Date of Award

8-2013

Document Type

Thesis

Degree Name

Master of Science (MS)

Legacy Department

Environmental Engineering and Science

Advisor

Ladner, David A

Committee Member

Molz , Fred

Committee Member

Overcamp , Thomas

Abstract

Society faces diminishing access to clean drinking water because of increasing global population and the development of modern industries. At the same time, climate change and other environmental problems caused by the increase in fossil fuel consumption the emphasis on reducing dependency on traditional energy resources in the process of potable water production. To address both problems, a small-scale wind powered reverse osmosis (RO) desalination system with a unique energy storage mechanism was envisioned to provide an energy buffer such that fluctuating and intermittent wind can be utilized. Energy is stored in the form of compressed air in a pressure vessel (PV).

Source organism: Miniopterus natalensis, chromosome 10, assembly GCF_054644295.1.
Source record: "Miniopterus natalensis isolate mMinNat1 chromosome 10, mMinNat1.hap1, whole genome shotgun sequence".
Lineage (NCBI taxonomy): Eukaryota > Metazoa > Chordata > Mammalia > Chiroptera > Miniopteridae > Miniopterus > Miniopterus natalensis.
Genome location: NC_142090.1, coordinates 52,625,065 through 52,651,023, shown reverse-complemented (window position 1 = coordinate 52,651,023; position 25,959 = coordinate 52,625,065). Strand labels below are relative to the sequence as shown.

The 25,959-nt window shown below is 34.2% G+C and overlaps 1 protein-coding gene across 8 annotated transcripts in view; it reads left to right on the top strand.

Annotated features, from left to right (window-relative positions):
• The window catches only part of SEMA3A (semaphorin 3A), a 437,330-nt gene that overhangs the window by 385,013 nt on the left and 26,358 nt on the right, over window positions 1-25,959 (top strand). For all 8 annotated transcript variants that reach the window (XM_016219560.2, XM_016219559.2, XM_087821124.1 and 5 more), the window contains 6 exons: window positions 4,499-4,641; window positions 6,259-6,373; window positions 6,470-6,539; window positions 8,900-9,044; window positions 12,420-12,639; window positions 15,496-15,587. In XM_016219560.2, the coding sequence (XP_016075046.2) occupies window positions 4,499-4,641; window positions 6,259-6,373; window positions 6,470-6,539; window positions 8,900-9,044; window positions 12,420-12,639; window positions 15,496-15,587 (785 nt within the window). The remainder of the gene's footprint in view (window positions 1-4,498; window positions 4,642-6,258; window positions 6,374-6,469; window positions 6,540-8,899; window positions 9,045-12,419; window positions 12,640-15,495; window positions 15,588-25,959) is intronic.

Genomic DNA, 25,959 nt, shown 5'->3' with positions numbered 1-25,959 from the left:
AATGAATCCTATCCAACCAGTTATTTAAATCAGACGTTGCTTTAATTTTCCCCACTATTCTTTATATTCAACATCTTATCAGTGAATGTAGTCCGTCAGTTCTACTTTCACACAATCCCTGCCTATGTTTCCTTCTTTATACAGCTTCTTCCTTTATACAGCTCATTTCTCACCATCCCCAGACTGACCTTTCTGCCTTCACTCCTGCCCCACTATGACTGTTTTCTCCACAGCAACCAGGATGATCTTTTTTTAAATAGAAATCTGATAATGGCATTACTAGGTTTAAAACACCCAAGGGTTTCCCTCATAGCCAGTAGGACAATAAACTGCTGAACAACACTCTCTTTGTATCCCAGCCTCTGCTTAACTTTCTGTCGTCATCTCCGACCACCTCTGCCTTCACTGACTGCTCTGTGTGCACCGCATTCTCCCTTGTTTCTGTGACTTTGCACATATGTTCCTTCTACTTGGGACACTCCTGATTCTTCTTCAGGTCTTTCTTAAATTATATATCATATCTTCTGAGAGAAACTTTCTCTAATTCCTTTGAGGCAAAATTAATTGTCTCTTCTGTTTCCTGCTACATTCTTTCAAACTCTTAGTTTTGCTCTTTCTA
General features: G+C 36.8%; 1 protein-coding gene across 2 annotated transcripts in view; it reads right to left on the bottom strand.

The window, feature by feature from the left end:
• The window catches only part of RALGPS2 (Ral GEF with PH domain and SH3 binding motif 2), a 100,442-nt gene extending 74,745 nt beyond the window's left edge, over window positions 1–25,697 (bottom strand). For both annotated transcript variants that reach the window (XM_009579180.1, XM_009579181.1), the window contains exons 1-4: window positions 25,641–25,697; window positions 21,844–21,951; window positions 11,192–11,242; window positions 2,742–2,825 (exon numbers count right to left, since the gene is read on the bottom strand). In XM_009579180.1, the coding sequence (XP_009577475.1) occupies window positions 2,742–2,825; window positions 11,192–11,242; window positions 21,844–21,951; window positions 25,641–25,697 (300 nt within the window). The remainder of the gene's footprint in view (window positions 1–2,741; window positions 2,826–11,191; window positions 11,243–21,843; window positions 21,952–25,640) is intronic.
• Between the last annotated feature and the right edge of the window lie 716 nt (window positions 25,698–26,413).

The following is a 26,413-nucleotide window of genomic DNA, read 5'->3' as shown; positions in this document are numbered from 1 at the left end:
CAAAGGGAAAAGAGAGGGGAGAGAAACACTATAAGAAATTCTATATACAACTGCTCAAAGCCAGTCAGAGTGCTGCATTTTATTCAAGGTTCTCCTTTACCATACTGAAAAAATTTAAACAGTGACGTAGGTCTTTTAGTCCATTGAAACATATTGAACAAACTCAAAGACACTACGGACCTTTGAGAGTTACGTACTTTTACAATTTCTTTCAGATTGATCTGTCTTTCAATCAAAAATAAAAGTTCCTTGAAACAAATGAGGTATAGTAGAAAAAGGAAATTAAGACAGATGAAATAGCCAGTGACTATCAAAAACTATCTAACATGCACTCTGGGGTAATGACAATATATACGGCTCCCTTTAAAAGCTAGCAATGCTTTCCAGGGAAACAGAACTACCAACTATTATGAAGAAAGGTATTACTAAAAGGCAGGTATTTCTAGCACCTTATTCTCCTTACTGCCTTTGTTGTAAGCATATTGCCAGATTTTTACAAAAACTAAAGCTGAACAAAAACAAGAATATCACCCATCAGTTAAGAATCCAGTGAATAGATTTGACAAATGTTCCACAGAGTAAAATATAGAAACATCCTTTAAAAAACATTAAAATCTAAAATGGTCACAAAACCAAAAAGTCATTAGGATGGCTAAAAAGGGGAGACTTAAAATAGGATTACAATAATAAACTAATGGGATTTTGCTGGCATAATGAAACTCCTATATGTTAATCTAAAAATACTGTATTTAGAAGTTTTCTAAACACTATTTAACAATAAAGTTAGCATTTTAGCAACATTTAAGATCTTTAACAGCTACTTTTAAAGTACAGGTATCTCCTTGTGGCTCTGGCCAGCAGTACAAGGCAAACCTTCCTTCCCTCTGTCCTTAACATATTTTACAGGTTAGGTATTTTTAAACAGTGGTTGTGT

The feasibility of this innovative design was evaluated for both seawater (35 g/l and 45 g/L NaCl solutions were selected for seawater experiments) and brackish water (15 g/L and 25 g/L NaCl solutions were selected for brackish water experiments) desalination. The RO desalination coupled with the PV energy storage device was tested using bench-scale experiments under different operating conditions. It was found that high initial air pressure can help to produce the greatest flux and good water quality (>98.6% salt rejection), while different crossflow speeds did not affect the performance of energy-buffered experiments. The performance was further tested with simulated fluctuating and intermittent wind speeds to mimic real-world conditions. It was demonstrated that the energy storage tank can largely dampen the variability in applied pressure and discharge rate caused by wind fluctuation and significantly improve the desalination performance for both flux and rejection without any pressure control strategy. Since high quality drinking water (>98.6% salt rejection) was produced under applied pressure as low as 700 psi, the applied pressure could be lowered to reduce energy consumption. Under simulated intermittent wind operation, RO desalination with energy storage showed significant advantage over traditional RO desalination (with no energy storage mechanism) in that PV can store the energy when the wind dies down and the stored energy can be used to produce good quality drinking water when a small amount of energy is available to provide crossflow. The effects of dissolved nitrogen under high pressure on the RO process were also evaluated. The experimental results indicated that comparing with conventional RO, the RO process with PV did not show a consistent benefit or detriment in flux using different feed concentrations from 0 to 45 g/L, but caused a slight improvement on rejection for all feed concentrations.

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